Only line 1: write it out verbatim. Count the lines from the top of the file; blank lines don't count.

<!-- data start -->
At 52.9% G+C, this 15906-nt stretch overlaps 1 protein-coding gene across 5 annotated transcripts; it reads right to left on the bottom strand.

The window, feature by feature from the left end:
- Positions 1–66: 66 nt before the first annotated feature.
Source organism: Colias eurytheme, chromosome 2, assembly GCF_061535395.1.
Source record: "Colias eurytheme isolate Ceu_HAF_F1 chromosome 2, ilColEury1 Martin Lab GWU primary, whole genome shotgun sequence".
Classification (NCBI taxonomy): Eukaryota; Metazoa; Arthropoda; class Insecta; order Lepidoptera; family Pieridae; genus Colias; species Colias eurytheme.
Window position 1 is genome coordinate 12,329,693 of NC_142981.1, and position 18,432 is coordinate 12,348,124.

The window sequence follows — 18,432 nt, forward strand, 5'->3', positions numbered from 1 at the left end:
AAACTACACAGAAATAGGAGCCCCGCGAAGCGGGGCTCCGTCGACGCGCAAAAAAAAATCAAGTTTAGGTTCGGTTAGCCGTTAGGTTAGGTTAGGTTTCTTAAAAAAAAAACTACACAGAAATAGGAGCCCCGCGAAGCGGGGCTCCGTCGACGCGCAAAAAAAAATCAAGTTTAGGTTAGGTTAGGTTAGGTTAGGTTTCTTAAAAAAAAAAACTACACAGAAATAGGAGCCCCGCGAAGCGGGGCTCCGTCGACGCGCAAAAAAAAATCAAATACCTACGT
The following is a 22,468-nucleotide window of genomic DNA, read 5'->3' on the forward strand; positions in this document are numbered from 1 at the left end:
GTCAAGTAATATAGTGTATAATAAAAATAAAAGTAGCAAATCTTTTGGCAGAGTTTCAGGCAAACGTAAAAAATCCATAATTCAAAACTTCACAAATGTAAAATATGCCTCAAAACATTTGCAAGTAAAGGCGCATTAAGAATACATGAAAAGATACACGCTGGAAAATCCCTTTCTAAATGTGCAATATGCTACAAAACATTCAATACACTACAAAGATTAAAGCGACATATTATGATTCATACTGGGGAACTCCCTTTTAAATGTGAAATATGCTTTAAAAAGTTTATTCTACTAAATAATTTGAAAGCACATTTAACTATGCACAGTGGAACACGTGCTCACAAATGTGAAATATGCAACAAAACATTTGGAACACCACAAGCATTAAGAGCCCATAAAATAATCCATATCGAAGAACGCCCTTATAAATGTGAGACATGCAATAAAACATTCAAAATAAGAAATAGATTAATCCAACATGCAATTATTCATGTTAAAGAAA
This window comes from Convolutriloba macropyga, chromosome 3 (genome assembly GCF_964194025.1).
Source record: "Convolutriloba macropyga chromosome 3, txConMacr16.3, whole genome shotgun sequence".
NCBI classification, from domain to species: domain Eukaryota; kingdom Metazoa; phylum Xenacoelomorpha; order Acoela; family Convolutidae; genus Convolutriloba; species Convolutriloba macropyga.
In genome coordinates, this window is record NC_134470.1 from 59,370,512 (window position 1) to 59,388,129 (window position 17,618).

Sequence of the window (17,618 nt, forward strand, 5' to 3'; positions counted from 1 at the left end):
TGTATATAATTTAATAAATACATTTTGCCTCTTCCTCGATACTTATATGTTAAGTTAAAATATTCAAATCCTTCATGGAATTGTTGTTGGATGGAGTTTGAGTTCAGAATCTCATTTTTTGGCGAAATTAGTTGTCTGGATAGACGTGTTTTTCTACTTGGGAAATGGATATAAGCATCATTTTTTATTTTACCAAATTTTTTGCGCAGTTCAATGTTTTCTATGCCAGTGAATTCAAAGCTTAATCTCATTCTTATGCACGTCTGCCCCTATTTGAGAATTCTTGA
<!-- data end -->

At 52.9% G+C, this 15906-nt stretch overlaps 1 protein-coding gene across 5 annotated transcripts; it reads right to left on the bottom strand.